106 folios on parchment (quite even, with a few original sewing repairs, and a pronounced difference between hair and flesh side) plus one added paper leaf (not numbered), original foliation in Arabic numerals in red ink top outer corner recto, complete (collation i-xiii8 xiv2), no catchwords or signatures, ruled in lead (justification c. 470 x c. 240 mm.; measuring from the top staff line), each page is framed with double rules in dark red/purple that enclose the running title, and five lines of very large script and red five line staves with square notation, this framed area measures c. 500 x 258 mm., written in a clear, controlled rounded gothic book hand (using e cedilla), with square musical notation on a red five-line staff, rastrum 68 mm., red rubrics, divisions within the music marked by narrow vertical lines in yellow, green, and blue, large strap-work cadel initials (black with touches of yellow), numerous penwork initials, alternately red and blue, equivalent to one line of text and music, infilled and on grounds of purple or red, THREE VERY LARGE INITIALS WITH ANGLE BORDERS, initials are blue, green, or orange, composed of lush leaves, equivalent to two lines of text and music, on elaborate penwork grounds of contrasting colors (red or purple) in narrow gold frames, with elaborate penwork borders fully enclosed in narrow frames in the outer and top margins, a green and brown palm tree on f. 1, f. 1v, INITIAL WITH FULL BORDER (described below), in very good condition overall, dirt at corners through long years of use, f. 41, later correction, and a small paper fragment glued on with a few words and musical notation (remains of a more extensive sheet with corrections/ additions?), stains ff. 45v-46. ORIGINAL BINDING of very thick wooden boards covered with brown leather, stamped in blind with an outer border (a rectangle divided in the middle to form two large squares) of ‘s’-shaped flourishes and fleurons, bounded on both sides by three fillets, this same border used to form large diamonds within each square with fleurons at each point and “IHS” monograms stamped in the center, larger corner bosses and center boss, with a border of thin metal, decorated with stamps and nailed on, extending over the fore edge, and two round metal stops at the bottom (one attached to the upper board, one to the lower) to support the book block, flat cloth place markers sewn through head band (also known as a register book mark, Online Resources), spine with five raised bands, now covered with cloth, which is attached with nails, in very good condition, leather on front cover splitting in a few places, once fastened front to back, massive decorative metal catches lower board, and once with straps (now missing) upper board, remains of paper label on spine, front and back hinges reinforced with cloth and paper, Dimensions 585 x 392 mm.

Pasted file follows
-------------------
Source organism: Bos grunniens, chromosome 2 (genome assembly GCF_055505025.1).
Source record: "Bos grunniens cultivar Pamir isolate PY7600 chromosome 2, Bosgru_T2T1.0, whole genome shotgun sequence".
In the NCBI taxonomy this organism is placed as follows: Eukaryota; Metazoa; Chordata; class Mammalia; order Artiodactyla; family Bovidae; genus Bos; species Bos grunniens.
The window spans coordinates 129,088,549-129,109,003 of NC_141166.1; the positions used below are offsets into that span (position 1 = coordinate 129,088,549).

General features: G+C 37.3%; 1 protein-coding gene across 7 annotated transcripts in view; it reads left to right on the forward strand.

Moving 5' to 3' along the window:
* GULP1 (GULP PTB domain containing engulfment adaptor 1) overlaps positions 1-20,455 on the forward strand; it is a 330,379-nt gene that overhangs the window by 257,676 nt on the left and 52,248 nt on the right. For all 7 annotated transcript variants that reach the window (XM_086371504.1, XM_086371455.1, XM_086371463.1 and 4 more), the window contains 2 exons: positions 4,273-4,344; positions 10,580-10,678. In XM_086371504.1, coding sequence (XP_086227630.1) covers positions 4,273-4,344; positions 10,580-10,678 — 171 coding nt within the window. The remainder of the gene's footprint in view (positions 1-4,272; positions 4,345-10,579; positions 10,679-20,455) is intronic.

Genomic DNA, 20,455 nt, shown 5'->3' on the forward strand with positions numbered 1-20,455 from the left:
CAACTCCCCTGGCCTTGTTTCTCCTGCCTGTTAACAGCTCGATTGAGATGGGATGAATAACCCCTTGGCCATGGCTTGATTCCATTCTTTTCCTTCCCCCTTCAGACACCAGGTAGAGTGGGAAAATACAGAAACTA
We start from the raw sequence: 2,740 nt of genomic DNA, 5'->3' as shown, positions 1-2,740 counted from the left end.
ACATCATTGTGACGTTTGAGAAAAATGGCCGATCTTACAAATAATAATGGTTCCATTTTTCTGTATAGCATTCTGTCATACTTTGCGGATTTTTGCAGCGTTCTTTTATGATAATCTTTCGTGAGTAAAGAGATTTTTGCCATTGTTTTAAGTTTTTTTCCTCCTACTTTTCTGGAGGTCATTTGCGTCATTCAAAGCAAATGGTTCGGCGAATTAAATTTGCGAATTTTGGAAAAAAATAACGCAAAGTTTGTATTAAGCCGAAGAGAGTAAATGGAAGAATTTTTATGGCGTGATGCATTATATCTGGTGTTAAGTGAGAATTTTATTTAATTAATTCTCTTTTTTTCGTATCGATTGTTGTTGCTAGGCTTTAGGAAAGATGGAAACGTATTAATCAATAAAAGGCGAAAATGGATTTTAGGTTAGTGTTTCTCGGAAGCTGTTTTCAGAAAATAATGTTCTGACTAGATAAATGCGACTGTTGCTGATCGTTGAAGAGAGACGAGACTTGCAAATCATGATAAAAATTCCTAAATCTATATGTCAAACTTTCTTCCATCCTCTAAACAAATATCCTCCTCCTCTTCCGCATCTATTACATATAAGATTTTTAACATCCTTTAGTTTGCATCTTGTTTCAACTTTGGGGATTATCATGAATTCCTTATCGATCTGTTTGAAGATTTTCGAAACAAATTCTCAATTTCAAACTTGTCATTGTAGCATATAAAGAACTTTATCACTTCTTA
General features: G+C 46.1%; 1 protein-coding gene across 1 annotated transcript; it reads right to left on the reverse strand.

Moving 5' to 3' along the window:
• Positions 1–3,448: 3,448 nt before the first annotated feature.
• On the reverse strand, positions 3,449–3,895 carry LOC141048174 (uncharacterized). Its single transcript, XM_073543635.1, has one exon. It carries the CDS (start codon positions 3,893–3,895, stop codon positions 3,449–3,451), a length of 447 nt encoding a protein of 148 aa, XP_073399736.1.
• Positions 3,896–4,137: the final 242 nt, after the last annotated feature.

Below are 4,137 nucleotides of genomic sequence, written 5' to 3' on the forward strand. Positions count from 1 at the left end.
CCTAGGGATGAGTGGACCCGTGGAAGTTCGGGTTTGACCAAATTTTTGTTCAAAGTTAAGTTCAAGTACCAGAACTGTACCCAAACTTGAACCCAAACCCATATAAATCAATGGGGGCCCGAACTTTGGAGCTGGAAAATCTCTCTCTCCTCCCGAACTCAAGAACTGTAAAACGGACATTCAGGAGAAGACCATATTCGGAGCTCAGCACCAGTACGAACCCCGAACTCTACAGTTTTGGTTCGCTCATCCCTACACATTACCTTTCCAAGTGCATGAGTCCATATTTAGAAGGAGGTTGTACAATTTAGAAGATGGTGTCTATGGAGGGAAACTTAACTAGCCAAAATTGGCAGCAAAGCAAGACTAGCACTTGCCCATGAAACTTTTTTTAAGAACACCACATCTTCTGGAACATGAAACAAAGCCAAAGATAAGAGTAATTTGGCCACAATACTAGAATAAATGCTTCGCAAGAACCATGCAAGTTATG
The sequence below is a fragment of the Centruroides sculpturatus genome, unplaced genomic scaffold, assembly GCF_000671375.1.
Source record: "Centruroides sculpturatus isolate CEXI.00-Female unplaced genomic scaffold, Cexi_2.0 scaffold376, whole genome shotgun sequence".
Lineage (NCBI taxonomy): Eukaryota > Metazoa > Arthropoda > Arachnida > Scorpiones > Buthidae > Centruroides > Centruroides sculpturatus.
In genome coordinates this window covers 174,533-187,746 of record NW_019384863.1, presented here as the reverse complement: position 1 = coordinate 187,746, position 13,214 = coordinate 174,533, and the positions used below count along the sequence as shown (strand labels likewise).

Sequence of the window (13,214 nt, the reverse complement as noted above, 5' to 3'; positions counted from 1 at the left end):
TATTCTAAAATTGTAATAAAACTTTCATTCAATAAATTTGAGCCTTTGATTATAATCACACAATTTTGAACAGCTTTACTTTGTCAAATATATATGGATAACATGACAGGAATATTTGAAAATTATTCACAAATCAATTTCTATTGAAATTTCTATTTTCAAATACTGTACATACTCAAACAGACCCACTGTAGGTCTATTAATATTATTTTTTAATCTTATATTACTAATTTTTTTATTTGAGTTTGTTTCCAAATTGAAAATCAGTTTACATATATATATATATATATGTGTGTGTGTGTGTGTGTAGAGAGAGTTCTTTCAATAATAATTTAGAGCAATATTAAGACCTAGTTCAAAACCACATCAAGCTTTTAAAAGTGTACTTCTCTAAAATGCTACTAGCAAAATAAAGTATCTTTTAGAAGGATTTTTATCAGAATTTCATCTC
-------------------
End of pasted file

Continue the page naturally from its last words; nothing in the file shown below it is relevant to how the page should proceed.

Many features of special interest characterize this enormous music manuscript. It was made for a nun, as confirmed by a colophon signed and dated by the monastic scribe. Its large regular script, accomplished penwork initials, and illuminated initials are worthy descendants of Toledo’s well-known fifteenth-century illuminated manuscripts. Complete and in its well-preserved original binding (with rare features, such as book stops and a bookmark), this Choir Book survives as an excellent example of the continuation of scribal culture well into the age of print. With its unusual, specialized text it promises further research potential to students of Spanish liturgy.
1. Written in 1618 in Toledo for a nun. The colophon on the last leaf, f. 106, states (in a roundabout way) that brother Francis finished writing the book paid for by sister Jerónima Cannavata’s in Toledo on the kalends of January [presumably December 28], 1618: “Sumptibus sororis [erased, or worn, but legible, Gieronimę Cannauate] huic libro finem imposuit fr. Franciscus Toledo Quinto Kalendas Januarii anni 1618” (literally, “At the expenses of sister Hieronyma Cannavata, Brother Francis set an end to this book, at Toledo, 5 kl. Jan. 1618”). This does not state which convent sister Hieronyma lived in, and neither she, nor brother Francis, have been identified in other sources. It is probably fanciful to suggest that, given her religious name, she was a Hieronymite nun, but it is possible. The Spanish Hieronymite order began in Toledo in 1374; the female branch of the order was founded by Maria Garcias (d. 1426).
2. Evidence of use for centuries: later notes in blue pencil, including indications of the tone, and notes in black in a cursive 18th-century(?) script on ff. 41v, 50, 59v, and 70v-71.
3. Bookseller’s note, inside front cover in pencil, circled, “ÜGF/ 219.”
ff. 1-8v, Dominica In Ramis Palmarum, Completa Sexta et facta Aspersione Aque more solito, procedit Sacrerdos ad benedicendum ramos et Primo cantatur a Choro sequens Antiphona, incipit, “Hosana filio Dauid ….”; [between ff. 5v-6, an added unnumbered paper sheet includes Responsorio, incipit, “In monte Oliveti oravit ad Patrem …”] …;